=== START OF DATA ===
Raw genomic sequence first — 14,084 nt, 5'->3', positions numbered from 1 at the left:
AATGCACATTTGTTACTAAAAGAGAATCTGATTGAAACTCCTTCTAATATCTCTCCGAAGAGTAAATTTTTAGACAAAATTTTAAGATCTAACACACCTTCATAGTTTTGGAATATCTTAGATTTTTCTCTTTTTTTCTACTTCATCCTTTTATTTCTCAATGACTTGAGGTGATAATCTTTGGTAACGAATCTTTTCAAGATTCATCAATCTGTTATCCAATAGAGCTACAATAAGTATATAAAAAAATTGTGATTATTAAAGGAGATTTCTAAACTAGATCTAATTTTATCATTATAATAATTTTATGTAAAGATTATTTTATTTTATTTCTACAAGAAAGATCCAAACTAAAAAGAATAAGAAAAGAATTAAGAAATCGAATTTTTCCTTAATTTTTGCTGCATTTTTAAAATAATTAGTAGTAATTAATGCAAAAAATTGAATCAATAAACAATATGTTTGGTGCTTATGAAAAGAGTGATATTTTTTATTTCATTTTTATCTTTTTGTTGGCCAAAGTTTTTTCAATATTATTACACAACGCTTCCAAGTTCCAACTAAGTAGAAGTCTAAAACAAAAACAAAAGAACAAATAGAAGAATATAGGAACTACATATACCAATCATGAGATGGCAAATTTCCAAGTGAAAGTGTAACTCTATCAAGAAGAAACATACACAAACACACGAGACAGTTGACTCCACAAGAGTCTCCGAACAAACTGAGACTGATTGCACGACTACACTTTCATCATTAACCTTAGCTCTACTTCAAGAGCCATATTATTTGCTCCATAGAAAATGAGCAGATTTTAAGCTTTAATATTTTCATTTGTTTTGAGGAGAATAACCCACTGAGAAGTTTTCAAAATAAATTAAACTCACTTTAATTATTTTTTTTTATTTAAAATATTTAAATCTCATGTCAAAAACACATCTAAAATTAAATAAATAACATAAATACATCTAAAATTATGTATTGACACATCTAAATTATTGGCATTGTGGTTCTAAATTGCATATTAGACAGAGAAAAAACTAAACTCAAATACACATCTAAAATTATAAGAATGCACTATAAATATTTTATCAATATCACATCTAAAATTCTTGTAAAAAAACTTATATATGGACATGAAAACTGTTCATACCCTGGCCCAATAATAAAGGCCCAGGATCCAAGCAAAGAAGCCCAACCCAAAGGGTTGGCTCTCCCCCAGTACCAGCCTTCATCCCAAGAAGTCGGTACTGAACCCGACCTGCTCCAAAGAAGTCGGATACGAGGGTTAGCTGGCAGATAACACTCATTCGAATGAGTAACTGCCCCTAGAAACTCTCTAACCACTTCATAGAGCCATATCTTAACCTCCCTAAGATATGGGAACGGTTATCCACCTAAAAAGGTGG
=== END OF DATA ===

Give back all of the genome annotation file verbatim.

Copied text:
Raw genomic sequence first — 14,084 nt, 5'->3', positions numbered from 1 at the left:
AATGCACATTTGTTACTAAAAGAGAATCTGATTGAAACTCCTTCTAATATCTCTCCGAAGAGTAAATTTTTAGACAAAATTTTAAGATCTAACACACCTTCATAGTTTTGGAATATCTTAGATTTTTCTCTTTTTTTCTACTTCATCCTTTTATTTCTCAATGACTTGAGGTGATAATCTTTGGTAACGAATCTTTTCAAGATTCATCAATCTGTTATCCAATAGAGCTACAATAAGTATATAAAAAAATTGTGATTATTAAAGGAGATTTCTAAACTAGATCTAATTTTATCATTATAATAATTTTATGTAAAGATTATTTTATTTTATTTCTACAAGAAAGATCCAAACTAAAAAGAATAAGAAAAGAATTAAGAAATCGAATTTTTCCTTAATTTTTGCTGCATTTTTAAAATAATTAGTAGTAATTAATGCAAAAAATTGAATCAATAAACAATATGTTTGGTGCTTATGAAAAGAGTGATATTTTTTATTTCATTTTTATCTTTTTGTTGGCCAAAGTTTTTTCAATATTATTACACAACGCTTCCAAGTTCCAACTAAGTAGAAGTCTAAAACAAAAACAAAAGAACAAATAGAAGAATATAGGAACTACATATACCAATCATGAGATGGCAAATTTCCAAGTGAAAGTGTAACTCTATCAAGAAGAAACATACACAAACACACGAGACAGTTGACTCCACAAGAGTCTCCGAACAAACTGAGACTGATTGCACGACTACACTTTCATCATTAACCTTAGCTCTACTTCAAGAGCCATATTATTTGCTCCATAGAAAATGAGCAGATTTTAAGCTTTAATATTTTCATTTGTTTTGAGGAGAATAACCCACTGAGAAGTTTTCAAAATAAATTAAACTCACTTTAATTATTTTTTTTTATTTAAAATATTTAAATCTCATGTCAAAAACACATCTAAAATTAAATAAATAACATAAATACATCTAAAATTATGTATTGACACATCTAAATTATTGGCATTGTGGTTCTAAATTGCATATTAGACAGAGAAAAAACTAAACTCAAATACACATCTAAAATTATAAGAATGCACTATAAATATTTTATCAATATCACATCTAAAATTCTTGTAAAAAAACTTATATATGGACATGAAAACTGTTCATACCCTGGCCCAATAATAAAGGCCCAGGATCCAAGCAAAGAAGCCCAACCCAAAGGGTTGGCTCTCCCCCAGTACCAGCCTTCATCCCAAGAAGTCGGTACTGAACCCGACCTGCTCCAAAGAAGTCGGATACGAGGGTTAGCTGGCAGATAACACTCATTCGAATGAGTAACTGCCCCTAGAAACTCTCTAACCACTTCATAGAGCCATATCTTAACCTCCCTAAGATATGGGAACGGTTATCCACCTAAAAAGGTGG